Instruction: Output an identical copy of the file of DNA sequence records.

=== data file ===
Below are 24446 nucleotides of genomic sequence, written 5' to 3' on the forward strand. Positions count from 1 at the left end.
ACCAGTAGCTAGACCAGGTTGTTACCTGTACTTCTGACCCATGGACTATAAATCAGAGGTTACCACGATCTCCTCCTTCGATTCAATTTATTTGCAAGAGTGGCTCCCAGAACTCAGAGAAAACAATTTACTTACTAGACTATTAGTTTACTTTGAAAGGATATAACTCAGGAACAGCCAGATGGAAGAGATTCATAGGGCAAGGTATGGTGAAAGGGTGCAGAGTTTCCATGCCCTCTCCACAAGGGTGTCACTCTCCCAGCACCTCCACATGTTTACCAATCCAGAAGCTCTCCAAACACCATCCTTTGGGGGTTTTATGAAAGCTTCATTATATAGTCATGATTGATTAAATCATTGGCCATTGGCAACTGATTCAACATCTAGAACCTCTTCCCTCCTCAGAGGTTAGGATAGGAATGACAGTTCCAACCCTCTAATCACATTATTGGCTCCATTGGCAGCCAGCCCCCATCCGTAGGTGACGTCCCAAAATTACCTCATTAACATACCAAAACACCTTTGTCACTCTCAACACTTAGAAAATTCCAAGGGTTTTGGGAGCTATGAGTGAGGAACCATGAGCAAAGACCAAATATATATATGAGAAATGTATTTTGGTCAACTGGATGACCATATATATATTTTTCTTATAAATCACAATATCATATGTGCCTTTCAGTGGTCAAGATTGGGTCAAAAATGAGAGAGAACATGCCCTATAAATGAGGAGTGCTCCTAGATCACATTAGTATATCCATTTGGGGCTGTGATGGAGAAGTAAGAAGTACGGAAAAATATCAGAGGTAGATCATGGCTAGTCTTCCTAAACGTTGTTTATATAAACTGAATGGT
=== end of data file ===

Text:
Below are 24446 nucleotides of genomic sequence, written 5' to 3' on the forward strand. Positions count from 1 at the left end.
ACCAGTAGCTAGACCAGGTTGTTACCTGTACTTCTGACCCATGGACTATAAATCAGAGGTTACCACGATCTCCTCCTTCGATTCAATTTATTTGCAAGAGTGGCTCCCAGAACTCAGAGAAAACAATTTACTTACTAGACTATTAGTTTACTTTGAAAGGATATAACTCAGGAACAGCCAGATGGAAGAGATTCATAGGGCAAGGTATGGTGAAAGGGTGCAGAGTTTCCATGCCCTCTCCACAAGGGTGTCACTCTCCCAGCACCTCCACATGTTTACCAATCCAGAAGCTCTCCAAACACCATCCTTTGGGGGTTTTATGAAAGCTTCATTATATAGTCATGATTGATTAAATCATTGGCCATTGGCAACTGATTCAACATCTAGAACCTCTTCCCTCCTCAGAGGTTAGGATAGGAATGACAGTTCCAACCCTCTAATCACATTATTGGCTCCATTGGCAGCCAGCCCCCATCCGTAGGTGACGTCCCAAAATTACCTCATTAACATACCAAAACACCTTTGTCACTCTCAACACTTAGAAAATTCCAAGGGTTTTGGGAGCTATGAGTGAGGAACCATGAGCAAAGACCAAATATATATATGAGAAATGTATTTTGGTCAACTGGATGACCATATATATATTTTTCTTATAAATCACAATATCATATGTGCCTTTCAGTGGTCAAGATTGGGTCAAAAATGAGAGAGAACATGCCCTATAAATGAGGAGTGCTCCTAGATCACATTAGTATATCCATTTGGGGCTGTGATGGAGAAGTAAGAAGTACGGAAAAATATCAGAGGTAGATCATGGCTAGTCTTCCTAAACGTTGTTTATATAAACTGAATGGT